The first Bong Joon-ho film to become a genuine sensation, it lives up to all the hype and then some. It’s so well-constructed, you believe every facet of it even as it threatens to spiral out of control. As usual with the director, it’s hard to classify or define: is it a class-conscious satire, a race-against-the-clock thriller or a revenge-driven horror story? Bong seems to be asking, “Why not all of these things, and simultaneously at that?” Also, he and his impeccable cast and crew show you can create technically astounding cinema that’s also thoughtful and deeply felt.
2. SWORD OF TRUST
Lynn Shelton’s first feature in five years might be her best. An inspired screwball romp regarding the sale of a sword from the Civil War, it features a sharp ensemble cast headed by Marc Maron. Exhibiting real growth as an actor here, he’s equally adept at deadpan humor and convincing pathos as a laconic pawn shop owner. Shelton’s ease at letting him and the likes of Jillian Bell, Michaela Watkins and Jon Bass improvise and play off each other results in a hilarious indie comedy that was somewhat overlooked.
3. KNIVES OUT
Rian Johnson’s spirited homage to neo-whodunits like Clue and Murder By Death is first and foremost wonderfully entertaining—I can’t recall the last time I had so much pure, unadulterated fun at the movies (and how could you not with Daniel Craig somehow pulling off a ridiculous Foghorn Leghorn accent?) That Knives Out not only concerns familial bickering but also class differences and illegal immigration firmly renders it a film of its time, and one I suspect will serve as a defining record of it decades from now.
4. GIVE ME LIBERTY
Following a young medical transport driver over a single day in Milwaukee, Kirill Mikhanovsky’s American indie is one of the more ambitious and exciting to emerge in recent memory. Focusing on multiple populations that aren’t affluent, white and/or fully abled (like his lead character, Mikhanovsky’s the son of Russian immigrants) in one of the country’s most segregated major cities, it’s breakneck-intense and more than a bit messy, especially in its artier moments; it’s also funny, lyrical, breathtaking, and full of outstanding performances.
5. LITTLE WOMEN
Lady Bird was a fine (if *slightly* overrated) directorial debut for Greta Gerwig; this follow-up shows what she’s made of as a filmmaker. Her openness-bordering-on-irreverence to the well-wrought source material is captivating—any complaint of having to work to comprehend the fractured timeline dissipates as that structure pays off beautifully in the final third. With the aid of an ensemble for the ages, Gerwig lends invention and life to a familiar tale, her adaptation a sparkling reminder as to why some tales endure and a guide as to how one should retell them.
6. END OF THE CENTURY
Kicking off with ten-to-fifteen sublime, dialogue-free minutes all over Barcelona, this eventually becomes what you’d want to a call a love story if that term didn’t feel so reductive. As the rest unfolds in non-chronological order, it depicts a relationship but also delves into themes of sexual coming-of-age, deciding whether or not to act on a feeling and, as the title spells out, a little pre-Millennium tension. A mashup of transcendent art film and affecting character study, End of A Century is also a hidden gem.
7. THE FAREWELL
The latest in a long tradition of family wedding films and one of the more relatable, realistic depictions of such I’ve seen. I’d like to think Lulu Wang was influenced by Ang Lee’s somewhat forgotten The Wedding Banquet, where one can swap a lie about illness with one regarding the groom’s sexuality, but this feels closer to the recent work of another great contemporary, Hirokazu Kore-eda. Awkwafina exhibits range far beyond her usual comedic persona, but don’t forget Shuzhen Zhao, who is perfection as the grandmother.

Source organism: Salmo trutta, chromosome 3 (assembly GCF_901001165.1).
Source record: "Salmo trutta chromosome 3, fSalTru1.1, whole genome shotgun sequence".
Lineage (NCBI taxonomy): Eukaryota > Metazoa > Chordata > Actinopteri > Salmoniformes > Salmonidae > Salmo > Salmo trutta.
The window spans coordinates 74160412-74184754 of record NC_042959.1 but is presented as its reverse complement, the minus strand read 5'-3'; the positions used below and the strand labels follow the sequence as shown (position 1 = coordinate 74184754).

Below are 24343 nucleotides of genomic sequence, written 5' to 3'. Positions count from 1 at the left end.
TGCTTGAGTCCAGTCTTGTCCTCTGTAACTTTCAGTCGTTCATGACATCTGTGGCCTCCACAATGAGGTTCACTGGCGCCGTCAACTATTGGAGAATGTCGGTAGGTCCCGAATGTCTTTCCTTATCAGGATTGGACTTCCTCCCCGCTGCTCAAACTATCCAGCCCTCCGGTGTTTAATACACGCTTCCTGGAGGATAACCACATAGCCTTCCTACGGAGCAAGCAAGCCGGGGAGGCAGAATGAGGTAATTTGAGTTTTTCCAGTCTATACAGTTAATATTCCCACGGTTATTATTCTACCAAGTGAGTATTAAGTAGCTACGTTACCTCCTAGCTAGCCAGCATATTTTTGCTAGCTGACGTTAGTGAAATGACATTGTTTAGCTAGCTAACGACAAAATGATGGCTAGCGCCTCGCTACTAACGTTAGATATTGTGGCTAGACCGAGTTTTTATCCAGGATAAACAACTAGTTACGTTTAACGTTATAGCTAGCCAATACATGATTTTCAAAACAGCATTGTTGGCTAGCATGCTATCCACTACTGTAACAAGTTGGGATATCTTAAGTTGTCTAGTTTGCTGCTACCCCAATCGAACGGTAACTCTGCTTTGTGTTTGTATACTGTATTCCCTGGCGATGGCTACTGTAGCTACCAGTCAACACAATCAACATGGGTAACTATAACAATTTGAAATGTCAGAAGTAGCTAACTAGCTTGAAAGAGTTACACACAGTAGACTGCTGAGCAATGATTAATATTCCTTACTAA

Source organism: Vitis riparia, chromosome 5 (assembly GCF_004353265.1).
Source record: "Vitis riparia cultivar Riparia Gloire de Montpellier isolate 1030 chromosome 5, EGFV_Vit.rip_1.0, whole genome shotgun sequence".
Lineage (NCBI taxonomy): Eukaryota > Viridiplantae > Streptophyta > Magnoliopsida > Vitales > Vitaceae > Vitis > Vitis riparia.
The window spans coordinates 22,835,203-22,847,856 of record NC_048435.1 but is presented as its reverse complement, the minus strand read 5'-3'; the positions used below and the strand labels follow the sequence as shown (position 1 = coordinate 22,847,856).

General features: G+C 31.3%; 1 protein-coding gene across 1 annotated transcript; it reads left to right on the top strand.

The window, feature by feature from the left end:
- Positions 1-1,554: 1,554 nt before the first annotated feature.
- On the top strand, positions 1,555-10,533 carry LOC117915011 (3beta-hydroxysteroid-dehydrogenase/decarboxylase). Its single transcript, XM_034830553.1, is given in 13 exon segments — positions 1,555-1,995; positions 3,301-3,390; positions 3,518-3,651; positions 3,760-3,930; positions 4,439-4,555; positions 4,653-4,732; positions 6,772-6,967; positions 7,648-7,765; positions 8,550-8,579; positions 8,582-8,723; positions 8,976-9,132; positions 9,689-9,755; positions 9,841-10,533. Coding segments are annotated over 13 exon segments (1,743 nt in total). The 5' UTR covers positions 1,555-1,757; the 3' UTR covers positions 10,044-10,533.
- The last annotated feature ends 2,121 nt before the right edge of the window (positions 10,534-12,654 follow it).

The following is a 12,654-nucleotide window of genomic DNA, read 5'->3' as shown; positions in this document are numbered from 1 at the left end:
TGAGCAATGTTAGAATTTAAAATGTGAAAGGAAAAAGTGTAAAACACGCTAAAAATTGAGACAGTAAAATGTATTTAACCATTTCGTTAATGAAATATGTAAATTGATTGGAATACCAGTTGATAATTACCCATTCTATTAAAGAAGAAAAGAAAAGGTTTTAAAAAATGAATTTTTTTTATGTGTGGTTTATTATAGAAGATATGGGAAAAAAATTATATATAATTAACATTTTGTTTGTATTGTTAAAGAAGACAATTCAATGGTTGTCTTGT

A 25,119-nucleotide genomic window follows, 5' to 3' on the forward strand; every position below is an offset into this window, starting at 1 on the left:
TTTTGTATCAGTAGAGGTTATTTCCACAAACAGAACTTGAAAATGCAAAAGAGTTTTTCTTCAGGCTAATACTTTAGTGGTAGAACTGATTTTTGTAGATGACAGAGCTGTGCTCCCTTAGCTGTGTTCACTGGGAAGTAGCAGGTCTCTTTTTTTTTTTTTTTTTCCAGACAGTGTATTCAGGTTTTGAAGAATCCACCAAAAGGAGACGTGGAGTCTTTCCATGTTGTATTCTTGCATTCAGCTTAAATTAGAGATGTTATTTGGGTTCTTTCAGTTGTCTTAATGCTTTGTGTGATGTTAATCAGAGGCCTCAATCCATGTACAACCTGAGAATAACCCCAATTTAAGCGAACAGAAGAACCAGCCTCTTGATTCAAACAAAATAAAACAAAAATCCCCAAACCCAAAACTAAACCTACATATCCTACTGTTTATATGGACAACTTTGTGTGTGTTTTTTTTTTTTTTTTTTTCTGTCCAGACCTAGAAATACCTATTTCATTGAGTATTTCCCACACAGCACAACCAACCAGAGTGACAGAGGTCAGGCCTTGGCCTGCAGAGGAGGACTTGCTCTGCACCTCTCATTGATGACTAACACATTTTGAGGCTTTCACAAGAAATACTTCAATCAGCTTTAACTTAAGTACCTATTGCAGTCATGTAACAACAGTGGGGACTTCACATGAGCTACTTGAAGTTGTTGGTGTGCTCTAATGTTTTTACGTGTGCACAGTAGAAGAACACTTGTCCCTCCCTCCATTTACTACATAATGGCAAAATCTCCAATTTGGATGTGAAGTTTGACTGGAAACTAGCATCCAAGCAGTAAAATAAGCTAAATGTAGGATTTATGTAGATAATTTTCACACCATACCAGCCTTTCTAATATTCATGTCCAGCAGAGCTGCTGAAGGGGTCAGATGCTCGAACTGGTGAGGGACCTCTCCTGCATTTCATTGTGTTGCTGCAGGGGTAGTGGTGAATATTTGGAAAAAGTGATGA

8. THE SOUVENIR
When I finished watching Joanna Hogg’s latest, my first thought was, “I really want to see this again,” and it’s been some time since I last felt that way about a new film. At this date, I haven’t yet returned to it, but I still think fondly of Honor Swinton Byrne (who should have no trouble following in her mother’s footsteps based on her excellent work here) as a stirringly complex heroine and the ultra-specific world Hogg (re-)creates for her, informed by memories and artefacts that add ample heft and texture.
9. ONCE UPON A TIME IN HOLLYWOOD
This is Tarantino’s best since the ‘90s (come at me, Inglorious Basterds-stans!) because it has everything I want from him right now: great deep-cut soundtrack, insane period detail, wacko cameos and, as something missing from the rest of his recent work, an earned emotional resonance via the bromance between DiCaprio and Pitt. The ending is imperfect and kind of dumb but also ballsy and truly cathartic, so I don’t know. Pulp Fiction, although trailblazing and iconic, is also imperfect, and perhaps only Jackie Brown is more poignant than this.
10. HER SMELL
Elisabeth Moss as a Courtney Love-style ’90s alt-rocker is an unlikely but juicy proposition in Alex Ross Perry’s searing psychodrama, which captures not only the frenzy of ratty concert venues and lived-in recording studios, but also their lingering monotony and ennui. Moss suffuses her bratty, monstrous tyrant with humor, weirdness and depth, exhibiting full command of her character’s startling emotional trajectory. Not holding back in its depiction of dark excess and terrible behavior, Her Smell also recreates a time and culture with fluency and feeling.
TIED FOR 11TH PLACE:
Pain and Glory
Under the Silver Lake
And Breathe Normally
Ash Is Purest White
The Last Black Man In San Francisco
Varda By Agnes